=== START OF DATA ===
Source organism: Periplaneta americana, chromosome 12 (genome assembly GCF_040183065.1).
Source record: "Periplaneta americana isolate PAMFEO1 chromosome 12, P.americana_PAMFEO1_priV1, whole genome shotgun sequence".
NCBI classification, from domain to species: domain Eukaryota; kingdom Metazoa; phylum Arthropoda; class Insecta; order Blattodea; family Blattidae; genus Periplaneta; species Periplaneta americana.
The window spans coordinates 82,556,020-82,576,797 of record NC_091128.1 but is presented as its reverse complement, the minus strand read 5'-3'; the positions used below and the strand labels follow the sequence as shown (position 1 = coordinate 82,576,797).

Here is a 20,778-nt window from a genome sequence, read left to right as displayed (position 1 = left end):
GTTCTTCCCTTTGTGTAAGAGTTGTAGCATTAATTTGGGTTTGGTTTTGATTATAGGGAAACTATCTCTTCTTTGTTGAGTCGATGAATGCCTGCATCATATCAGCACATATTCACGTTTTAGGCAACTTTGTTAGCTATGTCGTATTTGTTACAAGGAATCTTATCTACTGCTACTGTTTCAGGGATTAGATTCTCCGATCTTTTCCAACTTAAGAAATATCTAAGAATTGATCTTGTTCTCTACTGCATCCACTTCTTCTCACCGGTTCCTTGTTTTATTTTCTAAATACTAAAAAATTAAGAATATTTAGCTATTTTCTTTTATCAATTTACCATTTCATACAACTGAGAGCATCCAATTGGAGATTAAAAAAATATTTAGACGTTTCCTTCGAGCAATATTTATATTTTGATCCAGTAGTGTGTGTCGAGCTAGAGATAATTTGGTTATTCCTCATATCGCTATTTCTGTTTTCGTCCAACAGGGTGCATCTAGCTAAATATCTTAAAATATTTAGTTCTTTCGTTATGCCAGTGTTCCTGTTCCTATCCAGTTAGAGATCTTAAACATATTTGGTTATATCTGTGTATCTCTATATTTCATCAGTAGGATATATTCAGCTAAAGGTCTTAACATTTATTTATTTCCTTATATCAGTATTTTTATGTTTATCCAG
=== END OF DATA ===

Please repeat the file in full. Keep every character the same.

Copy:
Source organism: Periplaneta americana, chromosome 12 (genome assembly GCF_040183065.1).
Source record: "Periplaneta americana isolate PAMFEO1 chromosome 12, P.americana_PAMFEO1_priV1, whole genome shotgun sequence".
NCBI classification, from domain to species: domain Eukaryota; kingdom Metazoa; phylum Arthropoda; class Insecta; order Blattodea; family Blattidae; genus Periplaneta; species Periplaneta americana.
The window spans coordinates 82,556,020-82,576,797 of record NC_091128.1 but is presented as its reverse complement, the minus strand read 5'-3'; the positions used below and the strand labels follow the sequence as shown (position 1 = coordinate 82,576,797).

Here is a 20,778-nt window from a genome sequence, read left to right as displayed (position 1 = left end):
GTTCTTCCCTTTGTGTAAGAGTTGTAGCATTAATTTGGGTTTGGTTTTGATTATAGGGAAACTATCTCTTCTTTGTTGAGTCGATGAATGCCTGCATCATATCAGCACATATTCACGTTTTAGGCAACTTTGTTAGCTATGTCGTATTTGTTACAAGGAATCTTATCTACTGCTACTGTTTCAGGGATTAGATTCTCCGATCTTTTCCAACTTAAGAAATATCTAAGAATTGATCTTGTTCTCTACTGCATCCACTTCTTCTCACCGGTTCCTTGTTTTATTTTCTAAATACTAAAAAATTAAGAATATTTAGCTATTTTCTTTTATCAATTTACCATTTCATACAACTGAGAGCATCCAATTGGAGATTAAAAAAATATTTAGACGTTTCCTTCGAGCAATATTTATATTTTGATCCAGTAGTGTGTGTCGAGCTAGAGATAATTTGGTTATTCCTCATATCGCTATTTCTGTTTTCGTCCAACAGGGTGCATCTAGCTAAATATCTTAAAATATTTAGTTCTTTCGTTATGCCAGTGTTCCTGTTCCTATCCAGTTAGAGATCTTAAACATATTTGGTTATATCTGTGTATCTCTATATTTCATCAGTAGGATATATTCAGCTAAAGGTCTTAACATTTATTTATTTCCTTATATCAGTATTTTTATGTTTATCCAG